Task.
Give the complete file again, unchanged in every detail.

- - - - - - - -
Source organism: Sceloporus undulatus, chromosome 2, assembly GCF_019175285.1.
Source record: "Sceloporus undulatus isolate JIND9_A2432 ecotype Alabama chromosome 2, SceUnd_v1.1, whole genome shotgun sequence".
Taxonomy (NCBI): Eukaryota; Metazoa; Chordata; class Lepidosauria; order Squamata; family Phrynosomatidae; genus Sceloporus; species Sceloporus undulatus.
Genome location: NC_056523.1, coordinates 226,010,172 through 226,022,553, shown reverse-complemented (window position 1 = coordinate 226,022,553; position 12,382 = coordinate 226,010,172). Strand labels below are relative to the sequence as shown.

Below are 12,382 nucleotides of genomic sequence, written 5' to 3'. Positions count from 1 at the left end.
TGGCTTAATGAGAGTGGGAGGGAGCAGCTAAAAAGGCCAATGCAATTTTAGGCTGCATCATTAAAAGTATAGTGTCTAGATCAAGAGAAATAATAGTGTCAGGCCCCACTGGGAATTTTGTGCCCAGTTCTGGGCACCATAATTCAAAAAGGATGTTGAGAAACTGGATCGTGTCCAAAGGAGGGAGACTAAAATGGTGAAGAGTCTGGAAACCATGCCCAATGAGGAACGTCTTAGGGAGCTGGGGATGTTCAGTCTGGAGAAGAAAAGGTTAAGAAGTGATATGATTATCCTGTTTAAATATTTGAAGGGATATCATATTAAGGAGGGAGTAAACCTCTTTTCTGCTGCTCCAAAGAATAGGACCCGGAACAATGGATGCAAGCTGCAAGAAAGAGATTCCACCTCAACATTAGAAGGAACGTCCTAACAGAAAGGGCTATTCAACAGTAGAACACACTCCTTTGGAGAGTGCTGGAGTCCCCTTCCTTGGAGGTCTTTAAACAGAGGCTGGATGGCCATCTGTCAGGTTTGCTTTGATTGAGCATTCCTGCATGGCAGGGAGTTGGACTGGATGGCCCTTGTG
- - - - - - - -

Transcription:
Source organism: Sceloporus undulatus, chromosome 2, assembly GCF_019175285.1.
Source record: "Sceloporus undulatus isolate JIND9_A2432 ecotype Alabama chromosome 2, SceUnd_v1.1, whole genome shotgun sequence".
Taxonomy (NCBI): Eukaryota; Metazoa; Chordata; class Lepidosauria; order Squamata; family Phrynosomatidae; genus Sceloporus; species Sceloporus undulatus.
Genome location: NC_056523.1, coordinates 226,010,172 through 226,022,553, shown reverse-complemented (window position 1 = coordinate 226,022,553; position 12,382 = coordinate 226,010,172). Strand labels below are relative to the sequence as shown.

Below are 12,382 nucleotides of genomic sequence, written 5' to 3'. Positions count from 1 at the left end.
TGGCTTAATGAGAGTGGGAGGGAGCAGCTAAAAAGGCCAATGCAATTTTAGGCTGCATCATTAAAAGTATAGTGTCTAGATCAAGAGAAATAATAGTGTCAGGCCCCACTGGGAATTTTGTGCCCAGTTCTGGGCACCATAATTCAAAAAGGATGTTGAGAAACTGGATCGTGTCCAAAGGAGGGAGACTAAAATGGTGAAGAGTCTGGAAACCATGCCCAATGAGGAACGTCTTAGGGAGCTGGGGATGTTCAGTCTGGAGAAGAAAAGGTTAAGAAGTGATATGATTATCCTGTTTAAATATTTGAAGGGATATCATATTAAGGAGGGAGTAAACCTCTTTTCTGCTGCTCCAAAGAATAGGACCCGGAACAATGGATGCAAGCTGCAAGAAAGAGATTCCACCTCAACATTAGAAGGAACGTCCTAACAGAAAGGGCTATTCAACAGTAGAACACACTCCTTTGGAGAGTGCTGGAGTCCCCTTCCTTGGAGGTCTTTAAACAGAGGCTGGATGGCCATCTGTCAGGTTTGCTTTGATTGAGCATTCCTGCATGGCAGGGAGTTGGACTGGATGGCCCTTGTG